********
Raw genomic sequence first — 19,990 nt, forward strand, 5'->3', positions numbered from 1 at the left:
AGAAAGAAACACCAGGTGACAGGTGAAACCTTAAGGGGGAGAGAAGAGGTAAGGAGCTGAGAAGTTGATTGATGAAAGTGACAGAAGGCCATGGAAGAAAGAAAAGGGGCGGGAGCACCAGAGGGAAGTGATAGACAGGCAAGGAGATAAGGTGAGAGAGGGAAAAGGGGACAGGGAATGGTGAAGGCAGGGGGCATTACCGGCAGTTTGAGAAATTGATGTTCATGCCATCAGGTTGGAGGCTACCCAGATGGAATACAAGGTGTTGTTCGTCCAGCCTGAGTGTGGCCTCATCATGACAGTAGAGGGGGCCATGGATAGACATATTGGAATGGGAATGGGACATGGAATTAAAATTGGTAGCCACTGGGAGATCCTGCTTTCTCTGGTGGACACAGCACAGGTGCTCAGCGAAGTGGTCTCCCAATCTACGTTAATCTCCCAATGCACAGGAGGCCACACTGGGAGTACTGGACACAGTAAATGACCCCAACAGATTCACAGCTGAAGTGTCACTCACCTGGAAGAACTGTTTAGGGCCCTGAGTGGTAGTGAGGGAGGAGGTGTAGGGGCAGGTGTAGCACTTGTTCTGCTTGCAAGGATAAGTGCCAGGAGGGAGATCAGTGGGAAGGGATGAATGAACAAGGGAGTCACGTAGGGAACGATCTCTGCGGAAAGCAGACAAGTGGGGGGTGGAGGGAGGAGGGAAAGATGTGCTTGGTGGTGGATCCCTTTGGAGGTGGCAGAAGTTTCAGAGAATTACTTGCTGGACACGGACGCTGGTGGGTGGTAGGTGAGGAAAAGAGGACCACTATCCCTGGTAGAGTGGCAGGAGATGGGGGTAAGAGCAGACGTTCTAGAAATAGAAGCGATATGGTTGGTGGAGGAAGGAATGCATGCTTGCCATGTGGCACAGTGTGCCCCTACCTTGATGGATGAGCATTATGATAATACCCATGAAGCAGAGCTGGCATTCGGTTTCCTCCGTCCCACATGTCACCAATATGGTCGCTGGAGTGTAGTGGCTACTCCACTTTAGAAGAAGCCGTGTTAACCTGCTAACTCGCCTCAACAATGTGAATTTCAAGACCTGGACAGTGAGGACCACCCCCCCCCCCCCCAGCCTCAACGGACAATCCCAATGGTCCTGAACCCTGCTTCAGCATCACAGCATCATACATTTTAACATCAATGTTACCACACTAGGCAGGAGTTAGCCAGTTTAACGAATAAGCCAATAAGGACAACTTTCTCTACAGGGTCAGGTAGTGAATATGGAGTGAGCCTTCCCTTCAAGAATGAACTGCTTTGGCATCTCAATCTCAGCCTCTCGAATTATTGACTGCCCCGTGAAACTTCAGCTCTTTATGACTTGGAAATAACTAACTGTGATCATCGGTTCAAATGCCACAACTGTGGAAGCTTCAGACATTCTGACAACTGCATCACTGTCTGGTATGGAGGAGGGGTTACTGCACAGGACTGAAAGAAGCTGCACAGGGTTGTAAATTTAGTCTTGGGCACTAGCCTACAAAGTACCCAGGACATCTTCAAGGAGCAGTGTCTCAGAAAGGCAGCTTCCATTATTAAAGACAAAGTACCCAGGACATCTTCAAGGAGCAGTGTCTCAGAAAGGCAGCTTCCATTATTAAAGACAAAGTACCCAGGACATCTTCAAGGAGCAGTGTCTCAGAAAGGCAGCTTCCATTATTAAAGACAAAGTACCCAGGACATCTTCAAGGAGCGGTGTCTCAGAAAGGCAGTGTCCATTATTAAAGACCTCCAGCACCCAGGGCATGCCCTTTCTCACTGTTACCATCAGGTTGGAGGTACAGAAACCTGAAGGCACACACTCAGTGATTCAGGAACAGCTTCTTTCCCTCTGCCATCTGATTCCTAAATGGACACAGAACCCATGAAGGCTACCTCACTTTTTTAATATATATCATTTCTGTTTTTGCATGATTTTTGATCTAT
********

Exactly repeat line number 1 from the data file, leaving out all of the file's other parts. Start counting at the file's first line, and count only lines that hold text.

Raw genomic sequence first — 19,990 nt, forward strand, 5'->3', positions numbered from 1 at the left: